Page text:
In this video, students will learn about the distribution of species throughout different geographical areas, biodiversity, and species evolution.
The video aims to answer the question: How does biodiversity occur?
The video includes graphics and on-screen text to support student understanding.
There is a time-stamped transcript that allows students to easily follow along.
Students should be familiar with basic ecology concepts, including evolution, species, and habitat.
Two questions are posed at the end of the video that can be used to guide further student investigation.
The on-screen text can assist students in taking notes throughout the video.
Students can create a graphic organizer, such as a concept map, to consolidate the information from the video.
Because the video is long and detailed, teachers should consider pausing the video occasionally to discuss the concepts presented and answer students' questions.
The resource is appropriate to introduce students to Biogeography, species distribution pattern over space. This is recommended.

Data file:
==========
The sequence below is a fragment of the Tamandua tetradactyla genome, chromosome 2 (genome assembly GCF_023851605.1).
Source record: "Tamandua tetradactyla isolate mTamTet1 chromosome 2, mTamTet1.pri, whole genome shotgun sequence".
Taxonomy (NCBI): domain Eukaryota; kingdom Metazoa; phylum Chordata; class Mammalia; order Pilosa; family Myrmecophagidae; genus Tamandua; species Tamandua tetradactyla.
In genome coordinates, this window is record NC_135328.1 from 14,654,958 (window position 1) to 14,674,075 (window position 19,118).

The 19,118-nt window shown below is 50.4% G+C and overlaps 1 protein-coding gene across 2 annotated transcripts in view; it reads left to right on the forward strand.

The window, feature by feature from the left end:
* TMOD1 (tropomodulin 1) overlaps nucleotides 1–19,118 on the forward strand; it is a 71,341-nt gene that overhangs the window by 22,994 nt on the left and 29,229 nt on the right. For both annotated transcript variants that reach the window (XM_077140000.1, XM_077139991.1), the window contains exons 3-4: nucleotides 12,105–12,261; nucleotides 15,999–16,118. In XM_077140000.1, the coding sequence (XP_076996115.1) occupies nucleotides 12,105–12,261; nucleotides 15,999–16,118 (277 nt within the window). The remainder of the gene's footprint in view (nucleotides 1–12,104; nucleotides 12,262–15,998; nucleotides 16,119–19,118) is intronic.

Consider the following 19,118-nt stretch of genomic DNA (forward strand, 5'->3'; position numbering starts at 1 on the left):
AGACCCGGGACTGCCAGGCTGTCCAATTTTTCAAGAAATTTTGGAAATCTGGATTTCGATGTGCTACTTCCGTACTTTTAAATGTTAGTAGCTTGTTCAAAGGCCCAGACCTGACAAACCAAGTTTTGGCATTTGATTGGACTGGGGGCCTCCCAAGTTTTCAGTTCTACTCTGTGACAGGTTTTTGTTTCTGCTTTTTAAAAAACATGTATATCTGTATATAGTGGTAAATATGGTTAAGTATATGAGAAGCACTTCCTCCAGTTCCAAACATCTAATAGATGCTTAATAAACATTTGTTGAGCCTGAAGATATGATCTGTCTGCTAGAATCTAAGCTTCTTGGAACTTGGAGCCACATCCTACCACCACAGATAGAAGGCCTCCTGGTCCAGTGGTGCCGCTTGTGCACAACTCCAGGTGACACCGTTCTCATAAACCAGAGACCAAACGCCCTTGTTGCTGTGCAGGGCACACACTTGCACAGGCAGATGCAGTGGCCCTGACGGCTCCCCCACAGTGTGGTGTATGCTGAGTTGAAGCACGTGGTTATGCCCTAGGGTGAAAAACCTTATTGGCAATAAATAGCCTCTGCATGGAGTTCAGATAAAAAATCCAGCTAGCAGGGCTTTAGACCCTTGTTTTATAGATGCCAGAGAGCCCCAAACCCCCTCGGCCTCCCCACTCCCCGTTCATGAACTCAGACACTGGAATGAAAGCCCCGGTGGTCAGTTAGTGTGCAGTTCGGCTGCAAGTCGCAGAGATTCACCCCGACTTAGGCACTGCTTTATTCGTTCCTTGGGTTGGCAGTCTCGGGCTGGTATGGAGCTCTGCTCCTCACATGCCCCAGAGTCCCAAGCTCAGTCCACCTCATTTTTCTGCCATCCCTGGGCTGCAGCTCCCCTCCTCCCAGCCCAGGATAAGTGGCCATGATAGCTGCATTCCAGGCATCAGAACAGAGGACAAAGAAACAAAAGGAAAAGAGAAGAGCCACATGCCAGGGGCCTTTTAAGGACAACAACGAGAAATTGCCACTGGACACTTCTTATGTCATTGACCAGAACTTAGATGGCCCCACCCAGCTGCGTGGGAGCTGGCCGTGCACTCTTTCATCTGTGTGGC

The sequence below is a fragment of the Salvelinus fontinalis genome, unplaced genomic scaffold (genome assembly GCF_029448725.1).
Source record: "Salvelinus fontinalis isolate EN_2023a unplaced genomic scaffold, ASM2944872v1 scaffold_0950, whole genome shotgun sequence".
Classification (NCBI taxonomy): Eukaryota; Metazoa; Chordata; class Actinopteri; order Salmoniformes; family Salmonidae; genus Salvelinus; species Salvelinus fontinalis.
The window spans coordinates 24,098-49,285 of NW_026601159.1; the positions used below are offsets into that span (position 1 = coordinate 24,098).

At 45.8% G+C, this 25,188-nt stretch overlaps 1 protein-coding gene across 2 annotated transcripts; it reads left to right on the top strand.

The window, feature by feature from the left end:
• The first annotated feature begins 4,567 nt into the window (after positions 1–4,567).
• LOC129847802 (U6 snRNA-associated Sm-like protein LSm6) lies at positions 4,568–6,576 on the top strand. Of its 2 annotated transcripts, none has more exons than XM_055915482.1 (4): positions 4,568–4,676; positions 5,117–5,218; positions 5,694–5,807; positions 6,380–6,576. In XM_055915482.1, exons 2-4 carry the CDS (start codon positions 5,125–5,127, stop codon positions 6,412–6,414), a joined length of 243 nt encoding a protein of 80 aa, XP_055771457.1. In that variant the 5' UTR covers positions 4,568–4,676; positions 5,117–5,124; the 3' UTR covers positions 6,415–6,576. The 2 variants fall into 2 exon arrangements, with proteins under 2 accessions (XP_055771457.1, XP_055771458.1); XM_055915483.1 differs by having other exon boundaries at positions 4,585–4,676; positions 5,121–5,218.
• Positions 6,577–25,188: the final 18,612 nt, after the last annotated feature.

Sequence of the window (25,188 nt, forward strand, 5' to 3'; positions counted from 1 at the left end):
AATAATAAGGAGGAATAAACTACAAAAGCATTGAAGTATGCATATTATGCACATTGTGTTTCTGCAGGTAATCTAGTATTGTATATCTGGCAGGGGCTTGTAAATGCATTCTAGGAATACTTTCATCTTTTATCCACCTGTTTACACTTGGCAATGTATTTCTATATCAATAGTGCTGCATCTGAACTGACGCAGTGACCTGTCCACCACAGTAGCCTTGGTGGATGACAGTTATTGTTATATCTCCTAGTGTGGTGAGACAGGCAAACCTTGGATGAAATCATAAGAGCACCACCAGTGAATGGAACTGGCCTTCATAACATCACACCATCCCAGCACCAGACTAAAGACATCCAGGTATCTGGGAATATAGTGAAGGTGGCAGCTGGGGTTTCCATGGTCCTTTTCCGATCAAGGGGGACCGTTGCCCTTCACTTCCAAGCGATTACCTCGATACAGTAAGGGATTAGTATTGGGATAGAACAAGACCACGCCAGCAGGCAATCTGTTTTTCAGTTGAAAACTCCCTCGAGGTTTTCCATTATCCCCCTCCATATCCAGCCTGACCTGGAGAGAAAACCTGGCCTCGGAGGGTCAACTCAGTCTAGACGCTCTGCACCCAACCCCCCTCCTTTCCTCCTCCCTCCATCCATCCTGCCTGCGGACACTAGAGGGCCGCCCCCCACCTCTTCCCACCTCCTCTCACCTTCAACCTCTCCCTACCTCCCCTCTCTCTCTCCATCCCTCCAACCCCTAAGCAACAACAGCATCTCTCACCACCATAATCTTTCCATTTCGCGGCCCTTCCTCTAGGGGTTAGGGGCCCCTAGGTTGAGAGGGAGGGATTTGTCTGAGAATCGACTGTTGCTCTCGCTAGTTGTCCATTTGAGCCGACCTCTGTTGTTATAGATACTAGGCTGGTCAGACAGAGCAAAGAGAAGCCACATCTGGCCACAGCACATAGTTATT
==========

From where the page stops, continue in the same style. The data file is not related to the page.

ESS2: Earth's Systems
HS.ESS2.7 Construct an argument based on evidence about the simultaneous coevolution of Earth’s systems and life on Earth.
LS2: Ecosystems: Interactions, Energy, and Dynamics
HS.LS2.2 Use mathematical representations to support and revise explanations based on evidence about factors affecting biodiversity and populations in ecosystems of different scales.
HS.LS2.6 Evaluate claims, evidence, and reasoning that the complex interactions in ecosystems maintain relatively consistent numbers and types of organisms in stable conditions, but changing conditions may result in a new ecosystem.
HS.LS2.7 Design, evaluate, and refine a solution for reducing the impacts of human activities on the environment and biodiversity.
LS4: Biological Evolution: Unity and Diversity
HS.LS4.4 Construct an explanation based on evidence for how natural selection leads to adaptation of populations.
HS.LS4.5 Evaluate the evidence supporting claims that changes in environmental conditions may result in (1) increases in the number of individuals of some species, (2) the emergence of new species over time, and (3) the extinction of other species.